Believe it or not, there was a time when the economy was predictable. Now it’s more of a distant relic than a familiar memory. Market crashes and corrections were the exception at the time, while repetition of tried-and-true business theories were the norm (think Malcolm Gladwell’s 10,000 hour rule).
As a result, strategic planning became highly systematized and an all too familiar organizational pattern took root. It looked like this:
- Conduct an annual meeting and set goals.
- Put together a plan that employs the company’s hard earned expertise and insights.
- Begin to execute the plan.
Today’s reality, however, is much different:
- Conduct a meeting and create a plan.
The economic climate changes – A competitor disrupts the market, the economy swings up or down or both, an opportunity arises, consumer trends change, etc.– or, as we are currently witnessing, the world has a major health pandemic and the result is…
- The expertise and insight no longer lead to the goals that were set.
- The goals are no longer attainable or are no longer relevant.
- Organizations chastise the team for failing to meet plan.
In our new world, this constant volatility versus the predictably of the past has led to a better way of doing business. Instead of outlining sweeping organizational goals, we follow a different process.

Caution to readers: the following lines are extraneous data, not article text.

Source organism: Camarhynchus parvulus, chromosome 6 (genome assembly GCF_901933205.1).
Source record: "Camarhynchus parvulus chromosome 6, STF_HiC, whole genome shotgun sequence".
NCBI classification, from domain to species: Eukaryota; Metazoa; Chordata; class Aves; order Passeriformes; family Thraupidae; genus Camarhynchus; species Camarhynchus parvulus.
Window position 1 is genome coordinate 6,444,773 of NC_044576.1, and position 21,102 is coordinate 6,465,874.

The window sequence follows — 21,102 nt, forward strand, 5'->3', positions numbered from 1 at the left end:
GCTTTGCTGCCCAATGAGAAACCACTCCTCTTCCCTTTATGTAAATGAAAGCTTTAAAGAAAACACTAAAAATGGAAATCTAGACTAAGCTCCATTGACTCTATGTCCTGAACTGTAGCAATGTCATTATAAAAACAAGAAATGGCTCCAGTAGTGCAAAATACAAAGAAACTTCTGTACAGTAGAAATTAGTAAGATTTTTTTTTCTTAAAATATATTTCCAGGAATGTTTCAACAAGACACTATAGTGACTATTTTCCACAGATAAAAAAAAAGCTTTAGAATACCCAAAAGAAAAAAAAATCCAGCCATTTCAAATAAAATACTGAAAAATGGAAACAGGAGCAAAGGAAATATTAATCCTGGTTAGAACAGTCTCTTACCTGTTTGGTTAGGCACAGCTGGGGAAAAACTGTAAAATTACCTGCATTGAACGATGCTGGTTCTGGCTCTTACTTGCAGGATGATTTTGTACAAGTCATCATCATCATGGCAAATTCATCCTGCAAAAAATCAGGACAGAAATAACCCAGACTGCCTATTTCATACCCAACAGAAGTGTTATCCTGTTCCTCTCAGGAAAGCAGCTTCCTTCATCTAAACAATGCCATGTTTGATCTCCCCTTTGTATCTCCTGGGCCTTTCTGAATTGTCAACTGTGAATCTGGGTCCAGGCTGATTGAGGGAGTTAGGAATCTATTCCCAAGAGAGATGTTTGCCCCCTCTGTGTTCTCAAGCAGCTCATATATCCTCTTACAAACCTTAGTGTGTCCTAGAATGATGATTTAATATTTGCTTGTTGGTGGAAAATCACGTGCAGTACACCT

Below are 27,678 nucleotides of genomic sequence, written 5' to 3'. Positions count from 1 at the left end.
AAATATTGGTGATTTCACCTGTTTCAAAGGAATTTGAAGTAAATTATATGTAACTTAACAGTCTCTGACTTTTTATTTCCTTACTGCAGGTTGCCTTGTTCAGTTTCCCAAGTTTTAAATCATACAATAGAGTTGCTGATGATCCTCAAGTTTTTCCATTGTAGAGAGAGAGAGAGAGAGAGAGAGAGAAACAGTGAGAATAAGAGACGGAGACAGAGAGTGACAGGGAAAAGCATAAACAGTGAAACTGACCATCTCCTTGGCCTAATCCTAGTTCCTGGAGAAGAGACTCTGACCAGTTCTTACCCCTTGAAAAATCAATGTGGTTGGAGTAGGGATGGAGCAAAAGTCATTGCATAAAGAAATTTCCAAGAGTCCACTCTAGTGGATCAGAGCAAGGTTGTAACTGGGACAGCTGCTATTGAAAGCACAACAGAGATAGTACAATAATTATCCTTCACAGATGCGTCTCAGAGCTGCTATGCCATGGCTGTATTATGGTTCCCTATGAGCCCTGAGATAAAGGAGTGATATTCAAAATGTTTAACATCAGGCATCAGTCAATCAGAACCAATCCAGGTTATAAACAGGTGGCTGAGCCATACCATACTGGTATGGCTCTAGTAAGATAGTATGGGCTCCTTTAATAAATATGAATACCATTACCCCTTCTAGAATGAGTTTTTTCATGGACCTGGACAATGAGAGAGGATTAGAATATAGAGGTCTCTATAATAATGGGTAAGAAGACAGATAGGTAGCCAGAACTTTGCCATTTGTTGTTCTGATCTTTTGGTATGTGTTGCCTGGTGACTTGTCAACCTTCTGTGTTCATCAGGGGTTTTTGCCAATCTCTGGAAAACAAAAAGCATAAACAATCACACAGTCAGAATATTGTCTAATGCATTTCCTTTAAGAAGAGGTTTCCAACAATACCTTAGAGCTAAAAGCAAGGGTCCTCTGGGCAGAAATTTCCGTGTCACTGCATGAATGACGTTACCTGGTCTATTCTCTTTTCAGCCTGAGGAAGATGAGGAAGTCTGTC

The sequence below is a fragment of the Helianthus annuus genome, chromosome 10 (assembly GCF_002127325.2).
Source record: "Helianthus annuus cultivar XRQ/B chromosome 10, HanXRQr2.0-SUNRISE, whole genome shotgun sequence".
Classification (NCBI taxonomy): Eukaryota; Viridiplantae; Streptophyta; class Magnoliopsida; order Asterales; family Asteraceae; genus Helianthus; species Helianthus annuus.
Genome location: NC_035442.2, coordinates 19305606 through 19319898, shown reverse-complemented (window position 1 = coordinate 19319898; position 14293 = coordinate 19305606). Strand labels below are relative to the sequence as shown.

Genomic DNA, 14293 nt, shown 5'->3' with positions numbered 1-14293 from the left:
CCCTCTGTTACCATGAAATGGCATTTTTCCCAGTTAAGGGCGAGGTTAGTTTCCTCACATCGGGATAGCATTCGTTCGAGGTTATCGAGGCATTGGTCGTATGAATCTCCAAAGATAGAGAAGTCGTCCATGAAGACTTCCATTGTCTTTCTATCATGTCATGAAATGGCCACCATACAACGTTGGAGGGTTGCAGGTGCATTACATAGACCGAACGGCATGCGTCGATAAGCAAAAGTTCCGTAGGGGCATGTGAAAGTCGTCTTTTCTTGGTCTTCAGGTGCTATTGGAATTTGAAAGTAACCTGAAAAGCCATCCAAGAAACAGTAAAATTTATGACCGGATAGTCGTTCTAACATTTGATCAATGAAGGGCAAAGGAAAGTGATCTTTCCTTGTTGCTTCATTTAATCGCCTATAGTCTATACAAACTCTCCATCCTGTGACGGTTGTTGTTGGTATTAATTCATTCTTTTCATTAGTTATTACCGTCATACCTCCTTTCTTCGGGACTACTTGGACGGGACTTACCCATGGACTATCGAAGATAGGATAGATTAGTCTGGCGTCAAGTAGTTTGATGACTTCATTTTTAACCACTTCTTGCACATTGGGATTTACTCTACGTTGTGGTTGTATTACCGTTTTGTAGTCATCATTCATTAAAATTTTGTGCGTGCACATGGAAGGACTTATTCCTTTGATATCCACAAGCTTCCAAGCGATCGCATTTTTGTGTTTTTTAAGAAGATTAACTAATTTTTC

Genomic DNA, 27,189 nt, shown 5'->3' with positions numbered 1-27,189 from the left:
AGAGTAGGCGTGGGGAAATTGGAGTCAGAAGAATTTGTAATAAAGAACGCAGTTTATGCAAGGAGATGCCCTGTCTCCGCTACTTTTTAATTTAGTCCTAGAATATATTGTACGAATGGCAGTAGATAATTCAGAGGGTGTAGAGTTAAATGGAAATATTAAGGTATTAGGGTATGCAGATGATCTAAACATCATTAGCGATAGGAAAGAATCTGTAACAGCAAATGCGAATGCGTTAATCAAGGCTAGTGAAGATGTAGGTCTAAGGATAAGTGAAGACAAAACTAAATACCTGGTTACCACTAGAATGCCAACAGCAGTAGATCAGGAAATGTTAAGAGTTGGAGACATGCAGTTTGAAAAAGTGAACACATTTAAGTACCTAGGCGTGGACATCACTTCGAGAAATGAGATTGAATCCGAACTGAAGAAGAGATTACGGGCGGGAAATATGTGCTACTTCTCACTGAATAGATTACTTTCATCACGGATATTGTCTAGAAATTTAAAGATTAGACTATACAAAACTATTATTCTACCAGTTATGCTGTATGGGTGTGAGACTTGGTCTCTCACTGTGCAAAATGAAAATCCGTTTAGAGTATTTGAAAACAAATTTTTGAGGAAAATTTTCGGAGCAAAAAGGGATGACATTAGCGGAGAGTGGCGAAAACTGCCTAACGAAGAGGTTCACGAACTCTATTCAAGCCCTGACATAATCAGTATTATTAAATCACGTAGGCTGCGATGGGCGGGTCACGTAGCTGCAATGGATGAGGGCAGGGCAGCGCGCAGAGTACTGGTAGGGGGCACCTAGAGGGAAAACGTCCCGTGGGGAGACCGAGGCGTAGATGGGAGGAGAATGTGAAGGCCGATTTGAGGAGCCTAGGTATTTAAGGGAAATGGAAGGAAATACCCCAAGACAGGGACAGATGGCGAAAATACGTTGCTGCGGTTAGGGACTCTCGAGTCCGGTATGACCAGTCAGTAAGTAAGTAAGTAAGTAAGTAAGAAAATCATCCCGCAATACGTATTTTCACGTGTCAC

We begin by pinpointing a company’s purpose, values, and identity. These insights help inform the organization’s systems, processes, and structures. Using KPIs and other metrics we can measure how well all three are performing, effectively optimizing the organization to get the best results.
In addition, strong systems, processes, and structures, must be built with the following insights in mind:
- They must interact with the economic climate to build a feedback loop, which provides near real time information on the performance of the company.
- They must be agile and respond to the feedback quickly, acknowledging that they may change often.
- They must clearly reflect the purpose, values, and identity of the organization which may also change with the climate.
From Machines to Living Organizations
These systems, processes, and structures are the factors that bring life to an organization. If the old analogy of organizations was that of a predictable machine prone to breaking under external forces and too much stress, the current analogy is that of a living organism that grows stronger in response to stress, regardless of economic changes and unforeseen environmental circumstances.
Note: Psynet Group is always here when needed. Contact us to have a conversation about the pandemic, the death of goal setting, or even strategies for uncovering your organization’s identity.